An appeal was lodged with the Court of Appeal which was dismissed on May 1, 1968. Special leave to appeal to the Judicial Committee of the Privy Council in England, by virtue of the Poor Prisoners' Defence Law, was granted on May 23, 1969, main point taken, being: "That the learned Trial Judge sentenced the Appellant to death without ascertaining, in a proper manner, that he had attained the age of 18 years."
The Privy Council was of the view, in a judgment delivered on December 1, 1969 that the section of Archbold's Criminal Pleading Evidence & Practice (36th Edition) which sets out Section 80 (3) of the English Criminal Justice Act, 1948, has no application to the determination of age for the purposes of passing the sentence of death either in (England) or in Jamaica.
The judgment continued: "Although there is no reference in the Jamaica Act in this connection to 'age at the material time' the judge's citation of this passage in no way caused him to misdirect himself. Visual evidence must always be relevant although it varies in weight with the apparent age of the person observed. He took steps to obtain evidence to assist him in his task and he did arrive at a conclusion which must have been based on his view of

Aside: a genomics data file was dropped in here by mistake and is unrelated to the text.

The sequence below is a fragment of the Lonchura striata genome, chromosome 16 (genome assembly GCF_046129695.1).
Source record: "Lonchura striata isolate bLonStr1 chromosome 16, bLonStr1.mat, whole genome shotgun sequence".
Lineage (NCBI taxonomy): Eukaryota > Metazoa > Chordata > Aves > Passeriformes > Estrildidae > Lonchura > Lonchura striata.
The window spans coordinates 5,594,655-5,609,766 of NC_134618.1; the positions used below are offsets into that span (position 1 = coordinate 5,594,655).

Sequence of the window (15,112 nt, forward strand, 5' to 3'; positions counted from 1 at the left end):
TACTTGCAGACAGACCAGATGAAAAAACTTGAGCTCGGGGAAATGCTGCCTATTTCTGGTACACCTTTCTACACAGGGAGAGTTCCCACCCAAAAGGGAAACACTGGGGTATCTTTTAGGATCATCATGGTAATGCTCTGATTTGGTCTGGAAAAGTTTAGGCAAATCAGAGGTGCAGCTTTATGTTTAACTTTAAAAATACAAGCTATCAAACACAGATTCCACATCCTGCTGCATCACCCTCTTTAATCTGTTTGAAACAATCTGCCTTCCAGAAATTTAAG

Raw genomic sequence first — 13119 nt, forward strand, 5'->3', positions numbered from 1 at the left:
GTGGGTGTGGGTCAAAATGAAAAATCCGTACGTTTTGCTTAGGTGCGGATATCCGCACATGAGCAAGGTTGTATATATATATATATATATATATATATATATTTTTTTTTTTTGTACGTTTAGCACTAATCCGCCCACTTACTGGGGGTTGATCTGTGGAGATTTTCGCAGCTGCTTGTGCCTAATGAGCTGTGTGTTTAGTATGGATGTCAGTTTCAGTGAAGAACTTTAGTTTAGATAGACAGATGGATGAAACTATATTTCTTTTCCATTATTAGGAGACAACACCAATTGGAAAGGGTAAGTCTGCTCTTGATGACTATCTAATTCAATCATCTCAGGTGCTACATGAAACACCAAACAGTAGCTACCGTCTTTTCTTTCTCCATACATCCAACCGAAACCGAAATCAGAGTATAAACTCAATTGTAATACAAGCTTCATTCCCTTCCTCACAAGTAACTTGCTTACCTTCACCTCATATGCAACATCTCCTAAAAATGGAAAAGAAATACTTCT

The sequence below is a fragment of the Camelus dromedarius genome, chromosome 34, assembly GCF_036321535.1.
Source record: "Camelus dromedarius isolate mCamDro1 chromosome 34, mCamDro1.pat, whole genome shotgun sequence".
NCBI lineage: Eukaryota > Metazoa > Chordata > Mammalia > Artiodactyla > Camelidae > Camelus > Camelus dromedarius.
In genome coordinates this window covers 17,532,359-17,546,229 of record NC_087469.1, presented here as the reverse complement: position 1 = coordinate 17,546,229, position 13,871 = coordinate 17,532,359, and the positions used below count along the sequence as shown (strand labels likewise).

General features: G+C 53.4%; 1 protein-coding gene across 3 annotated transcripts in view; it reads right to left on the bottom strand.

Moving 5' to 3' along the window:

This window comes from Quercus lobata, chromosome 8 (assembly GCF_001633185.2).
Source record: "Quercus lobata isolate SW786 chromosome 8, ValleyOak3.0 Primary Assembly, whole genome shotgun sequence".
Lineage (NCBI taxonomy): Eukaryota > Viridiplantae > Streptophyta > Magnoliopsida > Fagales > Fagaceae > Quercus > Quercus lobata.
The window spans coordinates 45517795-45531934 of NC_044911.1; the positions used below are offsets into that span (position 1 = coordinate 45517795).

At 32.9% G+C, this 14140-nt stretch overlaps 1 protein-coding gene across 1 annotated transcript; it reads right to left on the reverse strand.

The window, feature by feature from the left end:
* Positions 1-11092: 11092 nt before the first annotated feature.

the accused, judged
by appearance... That the appearance of the accused caused a doubt in the judge's mind or at least that he required confirmation of his opinion as to age cannot be denied. This shown by the fact that he called upon the prosecution for evidence of age.
"The evidence which was produced after a short adjournment to enable the prosecution to make research was all one way and did not show that the accused was over 18. The certificate produced relates to one "Eustace Gordon" not the accused "Maloney Gordon" and the mother Violet Bailey gave evidence that Eustace was her eldest son. The date of birth on the certificate is 28th September and if Eustace was older than the accused the latter could not have attained the age of 18 on 19th February, 1967, the date of the offence.